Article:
While FCC Chairman Tom Wheeler works to make Verizon’s skewed vision of net neutrality real, Senator Al Franken of Minnesota has made an impassioned plea to the American people to stand up against the notion that deep-pocketed companies should have better and faster access to Internet users than everyone else.
For those coming to this story late, earlier this year a federal appeals court sided with Verizon and gutted the FCC’s 2010 net neutrality rules — which had prohibited Internet Service Providers from blocking, slowing, or prioritizing the data they carry. In the wake of that decision, Wheeler promised to restore neutrality, but the draft proposal he recently circulated to his colleagues at the commission includes a so-called “fast lane” exception, which would allow Verizon and other ISPs to charge a premium for a faster connection to their end users.
In the above video released by Franken and a group called Progressive Change that is behind the site NoSlowLane.com, the Senator takes issue with the idea of fast lanes, especially as they go against the basic foundation of the Internet.
“It was American taxpayers for paid for the development of the Internet by DARPA, the Defense Advance Research Projects Agency,” explains Franken. “Since then, the Internet has changed everything about the way we communicate with each other. And the astounding innovation that accompanied and accelerated this revolution was possible only because of the basic architecture of the Internet — net neutrality.”
Franken believes that Wheeler’s fast lane proposal means is the biggest threat to date to the idea of neutrality.
“This means that big corporations will be able to get their content delivered faster,” he explains. “Mom and pop stores would lose even more ground to corporate giants; big media companies will be able to get their version of the news to consumers faster. We’d end up paying for it with higher rates for Internet service, and new obstacles to accessing the content that we want.”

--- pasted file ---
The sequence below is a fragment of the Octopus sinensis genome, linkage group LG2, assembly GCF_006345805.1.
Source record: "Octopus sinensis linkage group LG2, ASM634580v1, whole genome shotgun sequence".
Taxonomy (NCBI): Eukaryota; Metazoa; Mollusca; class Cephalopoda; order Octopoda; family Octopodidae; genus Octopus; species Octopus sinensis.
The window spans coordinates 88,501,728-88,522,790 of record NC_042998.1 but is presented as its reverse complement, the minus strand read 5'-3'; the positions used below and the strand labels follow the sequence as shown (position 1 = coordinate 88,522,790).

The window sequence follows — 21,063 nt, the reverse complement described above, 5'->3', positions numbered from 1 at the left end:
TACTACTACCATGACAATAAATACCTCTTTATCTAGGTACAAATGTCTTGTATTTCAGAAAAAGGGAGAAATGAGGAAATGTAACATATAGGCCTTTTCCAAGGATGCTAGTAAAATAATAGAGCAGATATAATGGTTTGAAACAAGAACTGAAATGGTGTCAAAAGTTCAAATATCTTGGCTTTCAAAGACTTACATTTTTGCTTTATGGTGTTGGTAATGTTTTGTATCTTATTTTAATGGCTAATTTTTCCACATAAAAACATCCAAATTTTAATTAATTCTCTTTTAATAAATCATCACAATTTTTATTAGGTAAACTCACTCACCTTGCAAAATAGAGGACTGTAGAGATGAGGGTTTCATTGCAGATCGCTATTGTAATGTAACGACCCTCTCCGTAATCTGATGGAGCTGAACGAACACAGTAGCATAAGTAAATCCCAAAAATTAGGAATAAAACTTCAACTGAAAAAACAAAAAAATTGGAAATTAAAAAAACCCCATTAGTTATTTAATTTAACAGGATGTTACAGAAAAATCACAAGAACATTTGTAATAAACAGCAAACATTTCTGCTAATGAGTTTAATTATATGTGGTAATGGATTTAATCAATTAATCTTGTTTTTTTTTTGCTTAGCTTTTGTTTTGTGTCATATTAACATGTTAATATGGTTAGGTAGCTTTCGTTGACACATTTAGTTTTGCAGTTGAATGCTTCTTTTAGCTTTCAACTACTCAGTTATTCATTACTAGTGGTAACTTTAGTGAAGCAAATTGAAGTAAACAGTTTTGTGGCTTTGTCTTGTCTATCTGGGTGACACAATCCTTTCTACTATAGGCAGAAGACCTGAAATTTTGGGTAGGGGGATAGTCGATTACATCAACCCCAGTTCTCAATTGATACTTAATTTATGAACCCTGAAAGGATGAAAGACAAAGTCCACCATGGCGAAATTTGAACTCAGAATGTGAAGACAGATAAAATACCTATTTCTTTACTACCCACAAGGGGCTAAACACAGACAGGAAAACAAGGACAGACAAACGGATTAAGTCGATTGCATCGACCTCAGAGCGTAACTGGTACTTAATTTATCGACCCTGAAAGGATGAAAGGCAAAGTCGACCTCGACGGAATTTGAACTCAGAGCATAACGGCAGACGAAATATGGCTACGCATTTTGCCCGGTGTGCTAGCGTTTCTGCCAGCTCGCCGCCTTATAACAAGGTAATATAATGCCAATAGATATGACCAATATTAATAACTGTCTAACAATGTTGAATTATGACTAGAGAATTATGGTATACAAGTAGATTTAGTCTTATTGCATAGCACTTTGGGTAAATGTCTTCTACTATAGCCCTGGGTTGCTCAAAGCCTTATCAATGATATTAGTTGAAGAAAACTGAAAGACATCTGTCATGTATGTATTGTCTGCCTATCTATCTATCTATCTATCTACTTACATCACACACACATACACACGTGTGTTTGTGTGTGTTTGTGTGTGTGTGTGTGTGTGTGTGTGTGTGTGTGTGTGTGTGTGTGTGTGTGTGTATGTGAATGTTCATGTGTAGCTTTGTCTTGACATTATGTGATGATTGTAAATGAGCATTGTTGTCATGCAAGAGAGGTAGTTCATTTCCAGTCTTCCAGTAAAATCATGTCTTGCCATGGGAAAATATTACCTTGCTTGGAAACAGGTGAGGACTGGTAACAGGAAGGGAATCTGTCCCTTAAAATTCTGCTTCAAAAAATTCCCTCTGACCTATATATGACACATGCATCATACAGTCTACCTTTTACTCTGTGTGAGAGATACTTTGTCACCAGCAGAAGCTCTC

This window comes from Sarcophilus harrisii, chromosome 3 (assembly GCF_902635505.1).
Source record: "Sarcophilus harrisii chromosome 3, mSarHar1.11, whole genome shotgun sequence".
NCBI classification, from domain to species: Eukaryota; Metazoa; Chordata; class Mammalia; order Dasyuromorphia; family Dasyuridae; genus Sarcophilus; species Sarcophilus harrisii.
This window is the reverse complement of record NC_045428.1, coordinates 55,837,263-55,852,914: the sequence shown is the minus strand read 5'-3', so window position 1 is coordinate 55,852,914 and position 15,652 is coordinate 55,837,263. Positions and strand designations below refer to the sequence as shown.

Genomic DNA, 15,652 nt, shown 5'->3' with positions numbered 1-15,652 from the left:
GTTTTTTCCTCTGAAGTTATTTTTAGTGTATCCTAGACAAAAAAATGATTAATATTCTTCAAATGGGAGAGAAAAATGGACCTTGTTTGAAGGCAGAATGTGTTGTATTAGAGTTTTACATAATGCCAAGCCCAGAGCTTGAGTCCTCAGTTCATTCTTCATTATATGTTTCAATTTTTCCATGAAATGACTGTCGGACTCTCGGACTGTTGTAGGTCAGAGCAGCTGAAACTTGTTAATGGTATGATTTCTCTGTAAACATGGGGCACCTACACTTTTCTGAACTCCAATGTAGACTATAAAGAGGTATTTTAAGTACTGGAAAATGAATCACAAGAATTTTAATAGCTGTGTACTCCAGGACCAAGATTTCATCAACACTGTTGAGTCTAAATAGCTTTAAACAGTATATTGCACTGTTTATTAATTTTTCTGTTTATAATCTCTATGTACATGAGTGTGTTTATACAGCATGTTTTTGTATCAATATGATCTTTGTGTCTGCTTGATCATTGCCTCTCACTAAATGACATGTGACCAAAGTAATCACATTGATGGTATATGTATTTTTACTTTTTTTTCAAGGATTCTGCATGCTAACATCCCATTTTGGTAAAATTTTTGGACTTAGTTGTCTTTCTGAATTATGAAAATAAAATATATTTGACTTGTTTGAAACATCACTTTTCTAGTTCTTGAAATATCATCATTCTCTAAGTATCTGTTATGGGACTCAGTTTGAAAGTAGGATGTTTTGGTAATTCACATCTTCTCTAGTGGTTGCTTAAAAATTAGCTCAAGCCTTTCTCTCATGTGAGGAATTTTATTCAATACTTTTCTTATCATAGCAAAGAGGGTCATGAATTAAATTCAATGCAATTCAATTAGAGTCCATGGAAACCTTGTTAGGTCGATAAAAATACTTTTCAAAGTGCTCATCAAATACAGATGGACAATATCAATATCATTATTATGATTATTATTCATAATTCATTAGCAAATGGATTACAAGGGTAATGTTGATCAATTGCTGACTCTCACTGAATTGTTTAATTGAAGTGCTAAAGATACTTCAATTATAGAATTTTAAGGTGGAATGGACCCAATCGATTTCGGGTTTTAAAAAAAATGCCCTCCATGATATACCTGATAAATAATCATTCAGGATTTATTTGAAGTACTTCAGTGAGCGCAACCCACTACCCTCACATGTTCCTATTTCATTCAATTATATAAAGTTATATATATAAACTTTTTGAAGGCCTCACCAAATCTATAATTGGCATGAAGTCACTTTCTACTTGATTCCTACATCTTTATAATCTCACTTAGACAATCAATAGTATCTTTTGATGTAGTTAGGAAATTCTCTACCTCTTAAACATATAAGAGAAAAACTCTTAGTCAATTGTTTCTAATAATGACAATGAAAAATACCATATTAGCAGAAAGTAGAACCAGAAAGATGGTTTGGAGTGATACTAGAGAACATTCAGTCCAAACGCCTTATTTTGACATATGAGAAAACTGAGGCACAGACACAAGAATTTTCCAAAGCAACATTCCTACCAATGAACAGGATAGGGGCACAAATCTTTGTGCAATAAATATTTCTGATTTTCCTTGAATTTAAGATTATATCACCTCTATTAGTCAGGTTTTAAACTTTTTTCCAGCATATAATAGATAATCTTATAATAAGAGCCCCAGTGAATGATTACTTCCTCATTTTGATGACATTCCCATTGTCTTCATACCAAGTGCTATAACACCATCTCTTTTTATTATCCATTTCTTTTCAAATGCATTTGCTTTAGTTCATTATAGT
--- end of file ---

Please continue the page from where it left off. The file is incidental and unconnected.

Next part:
The Senator call neutrality, “the free speech issue of our time. We cannot allow the FCC to implement a pay-to-play system that silences our voices and amplifies that of big corporate interests.”
“We have come to a crossroads,” he concludes. “Now is the time to rise up and make our voices heard to preserve net neutrality. We paid for a free and open Internet; we can’t let it be taken away. We have to win this and we have to win this now.”
The FCC has taken the very rare step of starting an e-mail address — firstname.lastname@example.org — to accept comments on the neutrality proposal before it’s even been seen by the public. Those comments are on the record and the commission says they will be taken into account as the proposal moves forward.
The commission is set to vote as a whole on the draft on May 15, after which the full text will be made public and available for further comment.
The government is giving you a chance to be heard, so you might as well take the opportunity while you can. Even if the FCC doesn’t listen, at least neutrality supporters will be able to point to the FCC’s failing when the next former telecom executive is eventually appointed to replace Wheeler.